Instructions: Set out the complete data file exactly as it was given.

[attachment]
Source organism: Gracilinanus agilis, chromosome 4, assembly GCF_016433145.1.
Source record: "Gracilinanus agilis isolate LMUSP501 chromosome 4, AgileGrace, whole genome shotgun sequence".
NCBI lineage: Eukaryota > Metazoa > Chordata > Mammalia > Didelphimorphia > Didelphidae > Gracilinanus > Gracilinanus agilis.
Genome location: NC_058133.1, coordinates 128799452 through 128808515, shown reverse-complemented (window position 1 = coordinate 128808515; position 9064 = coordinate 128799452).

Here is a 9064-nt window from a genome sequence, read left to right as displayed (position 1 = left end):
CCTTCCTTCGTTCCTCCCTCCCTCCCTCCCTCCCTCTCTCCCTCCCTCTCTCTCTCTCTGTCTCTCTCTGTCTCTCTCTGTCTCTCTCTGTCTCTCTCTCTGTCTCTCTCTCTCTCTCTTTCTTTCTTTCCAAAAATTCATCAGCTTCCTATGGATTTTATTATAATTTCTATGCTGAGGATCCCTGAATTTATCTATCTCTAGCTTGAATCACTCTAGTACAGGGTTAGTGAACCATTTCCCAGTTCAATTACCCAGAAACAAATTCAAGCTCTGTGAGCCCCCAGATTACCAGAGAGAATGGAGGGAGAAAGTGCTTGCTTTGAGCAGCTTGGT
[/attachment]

Source organism: Gracilinanus agilis, chromosome 4, assembly GCF_016433145.1.
Source record: "Gracilinanus agilis isolate LMUSP501 chromosome 4, AgileGrace, whole genome shotgun sequence".
NCBI lineage: Eukaryota > Metazoa > Chordata > Mammalia > Didelphimorphia > Didelphidae > Gracilinanus > Gracilinanus agilis.
Genome location: NC_058133.1, coordinates 128799452 through 128808515, shown reverse-complemented (window position 1 = coordinate 128808515; position 9064 = coordinate 128799452).

Here is a 9064-nt window from a genome sequence, read left to right as displayed (position 1 = left end):
CCTTCCTTCGTTCCTCCCTCCCTCCCTCCCTCCCTCTCTCCCTCCCTCTCTCTCTCTCTGTCTCTCTCTGTCTCTCTCTGTCTCTCTCTGTCTCTCTCTCTGTCTCTCTCTCTCTCTCTTTCTTTCTTTCCAAAAATTCATCAGCTTCCTATGGATTTTATTATAATTTCTATGCTGAGGATCCCTGAATTTATCTATCTCTAGCTTGAATCACTCTAGTACAGGGTTAGTGAACCATTTCCCAGTTCAATTACCCAGAAACAAATTCAAGCTCTGTGAGCCCCCAGATTACCAGAGAGAATGGAGGGAGAAAGTGCTTGCTTTGAGCAGCTTGGT